| NEW YORK
NEW YORK A steady flow of cash into emerging markets could become a flood as the Bank of Japan's huge stimulus program may prompt the nation's investors to chase higher returns - but for some developing countries that could be too much of a good thing.
The fear is that a big fresh influx of foreign money could overheat those markets, triggering higher prices and pushing currencies higher, which would make a country's exports more expensive while pulling in cheaper imports that could hit domestic producers. The money may also disappear as fast as it arrived if returns became better elsewhere.
Global investors were loading up on Mexican, Russian and other bonds even before the Bank of Japan (BOJ) announced on April 4 its attempt to end decades of stagnation by pumping $1.4 trillion into the economy. Global inflows into local currency emerging market debt funds in the first quarter were the biggest in two years, Thomson Reuters' Lipper service data shows.
A 15 percent drop in the yen so far in 2013, and a 28 percent gain in Japanese stocks, has prompted Japanese investors to bring some cash back home in recent months. But analysts expect Japan's appetite for foreign assets to increase again given low yields on Japanese deposits and bonds.
"A lot of money is still likely to leave Japan," said Citigroup currency strategist Steven Englander. "Some of it has to go into emerging markets."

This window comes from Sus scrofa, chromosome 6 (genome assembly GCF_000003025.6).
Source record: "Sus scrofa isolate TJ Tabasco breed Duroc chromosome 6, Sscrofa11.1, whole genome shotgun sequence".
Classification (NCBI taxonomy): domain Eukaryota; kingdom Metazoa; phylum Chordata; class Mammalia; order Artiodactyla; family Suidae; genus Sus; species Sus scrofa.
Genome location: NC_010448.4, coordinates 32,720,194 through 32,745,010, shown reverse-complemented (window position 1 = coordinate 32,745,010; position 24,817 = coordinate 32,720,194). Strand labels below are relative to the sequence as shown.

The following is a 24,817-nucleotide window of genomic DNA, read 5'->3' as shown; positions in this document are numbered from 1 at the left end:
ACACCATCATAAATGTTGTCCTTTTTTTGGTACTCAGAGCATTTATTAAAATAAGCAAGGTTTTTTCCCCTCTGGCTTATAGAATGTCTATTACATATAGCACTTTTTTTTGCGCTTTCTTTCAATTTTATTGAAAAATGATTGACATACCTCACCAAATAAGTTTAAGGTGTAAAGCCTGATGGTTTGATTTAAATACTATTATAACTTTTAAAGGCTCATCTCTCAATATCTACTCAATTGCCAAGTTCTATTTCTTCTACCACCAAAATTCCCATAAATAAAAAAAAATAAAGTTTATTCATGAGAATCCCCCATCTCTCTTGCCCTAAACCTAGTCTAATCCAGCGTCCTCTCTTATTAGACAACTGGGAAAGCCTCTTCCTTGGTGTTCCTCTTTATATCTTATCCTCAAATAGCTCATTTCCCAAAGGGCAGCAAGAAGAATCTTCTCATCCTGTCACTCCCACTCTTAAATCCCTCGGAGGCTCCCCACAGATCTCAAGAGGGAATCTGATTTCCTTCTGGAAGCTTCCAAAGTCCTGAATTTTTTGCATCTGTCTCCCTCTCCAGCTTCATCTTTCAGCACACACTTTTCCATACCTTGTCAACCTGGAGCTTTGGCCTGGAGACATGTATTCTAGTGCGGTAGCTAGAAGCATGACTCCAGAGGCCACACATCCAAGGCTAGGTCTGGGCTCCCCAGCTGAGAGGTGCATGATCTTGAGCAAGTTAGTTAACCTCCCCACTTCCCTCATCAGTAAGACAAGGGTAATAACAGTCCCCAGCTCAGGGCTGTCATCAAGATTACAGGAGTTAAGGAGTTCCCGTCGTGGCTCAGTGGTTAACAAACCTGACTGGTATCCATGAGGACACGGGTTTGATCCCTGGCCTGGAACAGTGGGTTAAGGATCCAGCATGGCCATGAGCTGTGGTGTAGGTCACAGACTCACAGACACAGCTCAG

Bank of America Merrill Lynch estimates that Japanese retail investors, collectively referred to as "Mrs. Watanabe," the mythical manager of household savings, hold some $16.8 trillion in assets, with a bit more than half in deposits and cash.
Emerging markets, with their strong growth rates and high interest rates, "may attract a significant portion of these savings," strategists at Bank of America told clients in a recent note.
Concerns that money created by central banks, such as the U.S. Federal Reserve and the BOJ, will pour into developing markets was high on the agenda of the finance leaders of the G20 group of advanced and emerging economies this week in Washington.
In a communiqué after the meeting, G20 leaders said they would be "mindful" of side effects of extended monetary stimulus.
"Monetary policy should be directed toward domestic price stability and continuing to support economic recovery, according to the respective mandates of central banks," the statement said.
HUNTING FOR YIELD
In the past five years, emerging economies have accounted for almost three-quarters of global growth, the IMF says.
That's fueled a big move into local currency funds, which pulled in more than $16.7 billion in the first quarter of 2013, the best this relatively young sector has seen in more than two years, according to Lipper. Hard currency funds attracted cash in the first three months of the year, albeit at half the pace seen in the fourth quarter.
The inflows come despite disappointing returns so far in 2013. Local currency debt funds lost 1.05 percent while hard currency debt funds dropped 2.2 percent in the first quarter.
There was a surge of inflows into Japanese "toshin" investment trusts - funds with exposure to foreign assets - late in 2012, but Japanese investors repatriated funds heavily in February and March. The Nikkei 225's .N225 rally was partly due to expectations a weaker yen would boost export revenue for Japan's top companies.
Still, analysts at Nomura expect "toshin momentum to recover gradually, as retail investors have clearly become more risk-tolerant." Recent Ministry of Finance data showed flows into these investment trusts hit a seven-month high in March.